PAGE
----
NPR Analysis Of The Nevada Democratic Debate

Feb 19, 2020

 

From left, Democratic presidential candidates, former New York City Mayor Michael Bloomberg, Sen. Elizabeth Warren, D-Mass., Sen. Bernie Sanders, I-Vt.,former Vice President Joe Biden, former South Bend Mayor Pete Buttigieg, Sen. Amy Klobuchar, D-Minn., stand on stage before a Democratic presidential primary debate Wednesday, Feb. 19, 2020, in Las Vegas, hosted by NBC News and MSNBC.
Credit AP Photo/John Locher

Warren Goes After Bloomberg For Allegations Of Sexual Harassment

One of the debate’s critical moments happened when former New York City Mayor Mike Bloomberg was asked about women’s allegations of sexual harassment and discrimination over his years in business.

Bloomberg defended himself by saying that if there’s ever a complaint across his enterprises, it’s investigated immediately and that women are in key roles across the workplaces.

Massachusetts Sen. Elizabeth Warren jumped in. She said it doesn’t cut it to simply respond to the allegations by saying, “I’ve been nice to some women.”

She also cited the nondisclosure agreements that some former Bloomberg employees have signed. She paused and asked Bloomberg whether he would release various women from their NDAs, to allow them to offer their side of the story. He did not agree. At one point he seemed to dismiss some complaints by saying people “maybe didn’t like a joke I told.”

Warren said Democrats are not going to defeat Trump — who has faced many allegations of sexual misconduct himself — with someone who has so many NDAs and what she referred to as a drip-drip-drip of allegations.

Former Vice President Joe Biden piled on, saying “it’s easy” to release the former employees from the NDAs, and he made a larger point about Democratic nominees needing to be transparent.

 

 ’Stop And Frisk’ Becomes A Debate Flashpoint

Predictably, the former New York City police policy known as “stop and frisk” became a flashpoint tonight for former Mayor Mike Bloomberg. Bloomberg continued the policy from Rudy Giuliani’s administration in which people on the street were searched because the city government believed that would help stop murders and violent crime.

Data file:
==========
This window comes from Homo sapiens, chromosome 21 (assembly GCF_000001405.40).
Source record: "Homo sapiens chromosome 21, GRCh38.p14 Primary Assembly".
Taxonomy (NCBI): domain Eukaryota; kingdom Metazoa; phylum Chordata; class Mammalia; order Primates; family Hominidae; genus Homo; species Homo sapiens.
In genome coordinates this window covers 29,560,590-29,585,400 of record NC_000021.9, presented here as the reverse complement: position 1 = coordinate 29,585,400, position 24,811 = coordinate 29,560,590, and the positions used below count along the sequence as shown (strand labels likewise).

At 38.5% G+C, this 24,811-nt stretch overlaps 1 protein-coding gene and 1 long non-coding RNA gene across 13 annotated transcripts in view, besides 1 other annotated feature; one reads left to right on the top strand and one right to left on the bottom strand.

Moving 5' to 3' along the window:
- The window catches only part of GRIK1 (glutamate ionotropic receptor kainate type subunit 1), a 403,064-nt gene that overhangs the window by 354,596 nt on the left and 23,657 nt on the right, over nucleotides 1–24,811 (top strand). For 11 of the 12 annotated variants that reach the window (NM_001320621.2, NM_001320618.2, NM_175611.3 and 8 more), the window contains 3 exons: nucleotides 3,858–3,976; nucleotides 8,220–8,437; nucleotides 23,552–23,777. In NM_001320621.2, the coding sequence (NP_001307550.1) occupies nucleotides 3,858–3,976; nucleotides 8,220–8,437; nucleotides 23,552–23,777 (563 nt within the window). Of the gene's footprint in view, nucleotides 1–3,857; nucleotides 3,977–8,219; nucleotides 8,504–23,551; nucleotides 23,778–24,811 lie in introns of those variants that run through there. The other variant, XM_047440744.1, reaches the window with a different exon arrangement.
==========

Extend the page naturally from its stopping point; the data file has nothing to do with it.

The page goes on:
The way the policy was carried out was found to be unconstitutional, however, because of the disproportionate number of black and brown people who were stopped. Bloomberg has apologized and says he ended “stop and frisk” when he saw it wasn’t working. Tonight, former Vice President Joe Biden challenged that, noting that the Obama administration sent in monitors — which Bloomberg resisted.

Bloomberg has gotten into trouble during this presidential campaign for comments he made in 2015:

"People say, ‘Oh my God, you are arresting kids for marijuana who are all minorities.’ Yes, that’s true. Why? Because we put all the cops in the minority neighborhoods. Yes, that’s true. Why’d we do it? Because that’s where all the crime is. And the way you should get the guns out of the kids’ hands is throw them against the wall and frisk them,” Bloomberg said then.

He has since apologized, saying, in part: “I have taken responsibility for taking too long to understand the impact it had on black and Latino communities. This issue and my comments about it do not reflect my commitment to criminal justice reform and racial equity."

Midwest Nice? Klobuchar, Buttigieg Spar Again

Former South Bend, Ind., Mayor Pete Buttigieg and Minnesota Sen. Amy Klobuchar have a few things in common: they’re Midwesterners positioning themselves as centrist bridge-builders – and they’re each trying to grab attention as Bloomberg and Sanders are on the ascent.